Home » Posts tagged 'CFFR'
Tag Archives: CFFR
Irony = Consolidated Federal Funds Report discontinued, Senate to hold hearing on transparency of federal funding
We just posted about the impending doom of the Consolidated Federal Funds Report (CFFR). Well guess what I found in my latest weekly email update from the Project on Government Oversight (POGO)? I found an announcement for a hearing of the Committee on Homeland Security and Governmental Affairs on July 18, 2012 (Location: SD-342) entitled — get this! — “Show Me the Money: Improving the Transparency of Federal Spending.” It seems to me that the quickest and easiest way to improve the transparency in federal funding is to re-fund the Federal Financial Statistics program and the Consolidated Federal Funds Report (CFFR).
I hope all of our readers — and especially those from states with Senators sitting on that committee (CT, ME, MI, HI, DE, AR, LA, MO, MT, AK, OK, MA, AZ, WI, OH, KY, KS) — will contact Senator Joe Lieberman (Committee Chairman) and Senator Susan Collins (Ranking member) and ALL of the other Senators and request that the CFFR be reinstated.
Here’s sample email text to copy/paste:
Dear Senator ______________,
I see that the Committee on Homeland Security and Governmental Affairs will be holding a hearing on July 18th entitled “Show Me the Money: Improving the Transparency of Federal Spending.” You may be aware that the Census Bureau’s Federal Financial Statistics program will be shut down on July 31, 2012 due to budget cuts. This includes the critical publication “Consolidated Federal Funds Report (CFFR)” [http://www.census.gov/govs/cffr/]. According to the Census Website, the CFFR contains “virtually all Federal expenditures, including grants, loans, direct payments, insurance, procurement, salaries and wages and other awards (such as price supports and research awards). Data represent actual expenditures (or outlays).”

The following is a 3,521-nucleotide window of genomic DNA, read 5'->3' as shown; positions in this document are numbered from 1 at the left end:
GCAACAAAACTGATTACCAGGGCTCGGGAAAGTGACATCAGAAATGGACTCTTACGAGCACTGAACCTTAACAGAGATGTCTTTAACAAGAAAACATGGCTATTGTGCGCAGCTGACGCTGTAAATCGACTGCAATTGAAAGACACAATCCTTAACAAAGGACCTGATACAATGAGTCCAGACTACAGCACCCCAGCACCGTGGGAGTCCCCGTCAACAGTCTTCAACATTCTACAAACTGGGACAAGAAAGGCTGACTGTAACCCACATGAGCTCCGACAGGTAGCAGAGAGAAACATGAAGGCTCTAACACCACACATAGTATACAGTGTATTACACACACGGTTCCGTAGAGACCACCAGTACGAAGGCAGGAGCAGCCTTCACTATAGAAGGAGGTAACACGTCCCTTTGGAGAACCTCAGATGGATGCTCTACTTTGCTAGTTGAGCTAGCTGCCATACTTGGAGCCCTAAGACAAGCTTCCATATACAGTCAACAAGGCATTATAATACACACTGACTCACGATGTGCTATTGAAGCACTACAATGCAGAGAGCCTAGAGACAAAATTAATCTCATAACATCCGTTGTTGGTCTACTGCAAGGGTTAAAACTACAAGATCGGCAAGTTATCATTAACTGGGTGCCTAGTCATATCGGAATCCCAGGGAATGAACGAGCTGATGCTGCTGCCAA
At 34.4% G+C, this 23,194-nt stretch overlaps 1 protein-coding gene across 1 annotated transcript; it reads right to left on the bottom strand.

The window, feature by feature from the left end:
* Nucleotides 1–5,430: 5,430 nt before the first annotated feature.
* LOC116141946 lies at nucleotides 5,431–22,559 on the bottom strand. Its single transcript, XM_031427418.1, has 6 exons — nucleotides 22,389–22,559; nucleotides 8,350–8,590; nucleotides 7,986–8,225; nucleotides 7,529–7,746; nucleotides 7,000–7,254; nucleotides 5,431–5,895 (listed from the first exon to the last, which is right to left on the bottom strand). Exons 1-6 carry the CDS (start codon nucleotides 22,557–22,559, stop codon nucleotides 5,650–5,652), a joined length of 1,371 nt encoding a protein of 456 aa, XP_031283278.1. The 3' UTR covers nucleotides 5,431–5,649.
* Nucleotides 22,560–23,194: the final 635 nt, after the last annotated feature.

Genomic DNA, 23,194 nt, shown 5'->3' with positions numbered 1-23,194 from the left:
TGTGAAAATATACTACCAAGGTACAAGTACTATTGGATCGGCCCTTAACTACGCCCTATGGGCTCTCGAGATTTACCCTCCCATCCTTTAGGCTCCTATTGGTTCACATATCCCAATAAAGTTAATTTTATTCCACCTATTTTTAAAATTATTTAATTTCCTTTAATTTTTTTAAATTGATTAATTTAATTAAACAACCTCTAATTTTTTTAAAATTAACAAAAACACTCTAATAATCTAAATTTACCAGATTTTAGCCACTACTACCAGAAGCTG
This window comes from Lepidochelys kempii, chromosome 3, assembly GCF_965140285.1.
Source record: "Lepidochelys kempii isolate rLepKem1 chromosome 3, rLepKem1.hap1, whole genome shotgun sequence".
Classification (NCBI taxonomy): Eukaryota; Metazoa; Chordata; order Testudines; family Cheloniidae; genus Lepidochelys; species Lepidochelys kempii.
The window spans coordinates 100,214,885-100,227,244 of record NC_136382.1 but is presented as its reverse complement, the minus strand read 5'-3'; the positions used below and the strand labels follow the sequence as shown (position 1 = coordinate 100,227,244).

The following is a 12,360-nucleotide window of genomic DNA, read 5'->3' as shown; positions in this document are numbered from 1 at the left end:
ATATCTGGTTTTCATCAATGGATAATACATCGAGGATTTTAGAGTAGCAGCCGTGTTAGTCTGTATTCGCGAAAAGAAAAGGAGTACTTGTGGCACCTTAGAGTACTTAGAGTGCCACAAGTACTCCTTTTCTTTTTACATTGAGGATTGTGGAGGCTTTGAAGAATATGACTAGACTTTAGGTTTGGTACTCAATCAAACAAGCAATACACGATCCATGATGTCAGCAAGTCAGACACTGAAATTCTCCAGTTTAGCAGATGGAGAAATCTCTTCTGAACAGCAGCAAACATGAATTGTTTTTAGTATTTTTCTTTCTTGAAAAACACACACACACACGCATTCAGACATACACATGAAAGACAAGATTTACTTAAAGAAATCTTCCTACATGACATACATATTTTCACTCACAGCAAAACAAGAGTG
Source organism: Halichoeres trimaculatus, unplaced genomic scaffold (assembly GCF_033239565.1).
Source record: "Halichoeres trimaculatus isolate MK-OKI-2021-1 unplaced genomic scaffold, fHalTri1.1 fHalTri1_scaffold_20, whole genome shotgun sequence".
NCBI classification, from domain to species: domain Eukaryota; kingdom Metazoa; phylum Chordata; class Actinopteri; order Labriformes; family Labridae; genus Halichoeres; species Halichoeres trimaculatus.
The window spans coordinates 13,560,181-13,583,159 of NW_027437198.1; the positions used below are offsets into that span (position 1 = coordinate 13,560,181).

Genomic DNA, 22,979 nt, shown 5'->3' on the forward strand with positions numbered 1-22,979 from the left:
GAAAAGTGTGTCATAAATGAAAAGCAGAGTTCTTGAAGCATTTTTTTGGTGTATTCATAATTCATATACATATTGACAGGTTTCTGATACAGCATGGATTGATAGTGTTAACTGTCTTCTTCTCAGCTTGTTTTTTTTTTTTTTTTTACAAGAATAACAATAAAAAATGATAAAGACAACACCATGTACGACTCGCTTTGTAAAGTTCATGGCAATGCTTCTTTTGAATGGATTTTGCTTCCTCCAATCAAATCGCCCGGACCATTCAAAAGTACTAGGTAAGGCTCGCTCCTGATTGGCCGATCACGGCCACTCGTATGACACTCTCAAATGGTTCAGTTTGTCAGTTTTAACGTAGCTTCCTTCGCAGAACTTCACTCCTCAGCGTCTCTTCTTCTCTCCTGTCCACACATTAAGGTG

As a government information librarian at _________________________, I can attest that this publication is highly sought after by researchers, faculty, students, and the public looking into federal spending. Reinstating the Federal Financial Statistics Program and continuing publication of the CFFR would be a very large step in the right direction toward greater transparency in federal funding — which I believe is the goal of this upcoming hearing.
Thank you for your attention to the important issue of government transparency and responsible spending.
Due to the termination of the Federal Financial Statistics program, the Consolidated Federal Funds Report (CFFR) website, including the On-Line Query System, will be shut down on July 31, 2012. Historical CFFR data will be available by request or via a Census Bureau FTP site. Available files will include the U.S. and Individual States Combined, Individual State Files, accompanying reference files, and .pdf publication reports. In addition, the Federal Aid to States and Federal Expenditures by State historical .pdf publications will also be available by request or via a Census Bureau FTP site.
For questions regarding future access to these historical files, please contact the Governments Division – Education and Outreach Branch at email@example.com
What is the Consolidated Federal Funds Report and why is it so critical? Here’s Census’ description of the resource:
Data are obtained on the amount of virtually all Federal expenditures, including grants, loans, direct payments, insurance, procurement, salaries and wages and other awards (such as price supports and research awards). Data represent actual expenditures (or outlays) with some exceptions. For example, contract amounts may represent obligations, loans and insurance can include cash and contingent liability values, and grants to individuals may reflect benefit commitments. Expenditures are reported by responsible department or agency, and classified by affected program (such as Federal Emergency Management Agency disaster relief grants or Food and Nutrition Services Women Infants and Children (WIC) Program).
That’s a LOT of data that will soon disappear!